Please use this identifier to cite or link to this item: https://hdl.handle.net/10356/81052
Full metadata record
DC FieldValueLanguage
dc.contributor.authorKim, Seong-Ohen
dc.contributor.authorZhdanov, Vladimir P.en
dc.contributor.authorCho, Nam-Joonen
dc.contributor.authorTabaei, Seyed Ruhollahen
dc.contributor.authorJackman, Joshua Alexanderen
dc.date.accessioned2016-06-09T04:49:09Zen
dc.date.accessioned2019-12-06T14:20:25Z-
dc.date.available2016-06-09T04:49:09Zen
dc.date.available2019-12-06T14:20:25Z-
dc.date.issued2015en
dc.identifier.citationTabaei, S. R., Jackman, J. A., Kim, S.-O., Zhdanov, V. P., & Cho, N.-J. (2015). Solvent-Assisted Lipid Self-Assembly at Hydrophilic Surfaces: Factors Influencing the Formation of Supported Membranes. Langmuir, 31(10), 3125-3134.en
dc.identifier.issn0743-7463en
dc.identifier.urihttps://hdl.handle.net/10356/81052-
dc.description.abstractAs a simple and efficient technique, the solvent-assisted lipid bilayer (SALB) formation method offers a versatile approach to fabricating a planar lipid bilayer on solid supports. Corresponding mechanistic aspects and the role of various governing parameters remain, however, to be better understood. Herein, we first scrutinized the effect of lipid concentration (0.01 to 5 mg/mL) and solvent type (isopropanol, n-propanol, or ethanol) on SALB formation on silicon oxide in order to identify optimal conditions for this process. The obtained fluid-phase lipid layers on silicon oxide were investigated by using the quartz crystal microbalance with dissipation monitoring, epifluorescence microscopy, and atomic force microscopy. The experimental results indicate that, in alcohol, lipid attachment to the substrate is reversible and reaches equilibrium in accordance with the bulk lipid concentration. During the solvent-exchange step, the water fraction increases and the deposited lipids are converted into planar bilayer fragments, along with the concurrent adsorption and rupture of micelles within an optimal lipid concentration range. In addition, fluid-phase lipid bilayers were successfully formed on other substrates (e.g., chrome, indium tin oxide, and titanium oxide) that are largely intractable to conventional methods (e.g., vesicle fusion). Moreover, gel-phase lipid bilayers were fabricated as well. Depending on the phase state of the lipid bilayer during fabrication, the corresponding adlayer mass varied by approximately 20% between the fluid- and gel-phase states in a manner which is consistent with the molecular packing of lipids in the two arrangements. Taken together, our findings help to explain the mechanistic details of SALB formation, optimize the corresponding procedure, and demonstrate the general utility for fabricating gel- and fluid-phase planar lipid bilayers.en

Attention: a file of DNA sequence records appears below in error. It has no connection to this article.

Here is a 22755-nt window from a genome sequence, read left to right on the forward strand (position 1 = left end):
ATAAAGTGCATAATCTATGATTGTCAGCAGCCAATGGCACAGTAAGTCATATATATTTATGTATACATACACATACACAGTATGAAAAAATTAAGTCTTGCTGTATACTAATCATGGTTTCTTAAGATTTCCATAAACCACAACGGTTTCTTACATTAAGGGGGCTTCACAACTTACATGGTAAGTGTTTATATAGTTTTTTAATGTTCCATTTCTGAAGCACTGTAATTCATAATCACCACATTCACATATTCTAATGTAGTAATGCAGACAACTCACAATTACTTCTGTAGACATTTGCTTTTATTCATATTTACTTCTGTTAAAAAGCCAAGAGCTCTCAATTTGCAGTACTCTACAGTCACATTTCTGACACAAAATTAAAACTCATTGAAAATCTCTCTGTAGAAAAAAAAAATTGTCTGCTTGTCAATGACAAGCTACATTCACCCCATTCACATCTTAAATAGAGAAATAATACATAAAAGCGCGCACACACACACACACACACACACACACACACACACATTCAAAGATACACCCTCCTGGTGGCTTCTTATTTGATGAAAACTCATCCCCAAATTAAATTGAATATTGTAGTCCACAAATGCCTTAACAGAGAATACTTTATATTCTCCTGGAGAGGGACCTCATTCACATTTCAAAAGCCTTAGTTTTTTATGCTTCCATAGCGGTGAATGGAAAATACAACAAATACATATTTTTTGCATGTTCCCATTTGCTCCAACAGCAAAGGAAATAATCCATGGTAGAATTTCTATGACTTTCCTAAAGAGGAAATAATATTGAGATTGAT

dc.description.sponsorshipNMRC (Natl Medical Research Council, S’pore)en
dc.language.isoenen
dc.relation.ispartofseriesLangmuiren
dc.rights© 2015 American Chemical Society.en
dc.subjectChemical and Biomedical Engineeringen
dc.subjectMaterials Science and Engineeringen
dc.titleSolvent-Assisted Lipid Self-Assembly at Hydrophilic Surfaces: Factors Influencing the Formation of Supported Membranesen
dc.typeJournal Articleen
dc.contributor.schoolSchool of Chemical and Biomedical Engineeringen
dc.contributor.schoolSchool of Materials Science & Engineeringen
dc.identifier.doi10.1021/la5048497en
item.grantfulltextnone-
item.fulltextNo Fulltext-
Appears in Collections:MSE Journal Articles
SCBE Journal Articles

SCOPUSTM   
Citations 5

55
Updated on Jul 9, 2022

PublonsTM
Citations 5

57
Updated on Jul 6, 2022

Page view(s) 50

397
Updated on Aug 8, 2022

Google ScholarTM

Check

Altmetric


Plumx

Items in DR-NTU are protected by copyright, with all rights reserved, unless otherwise indicated.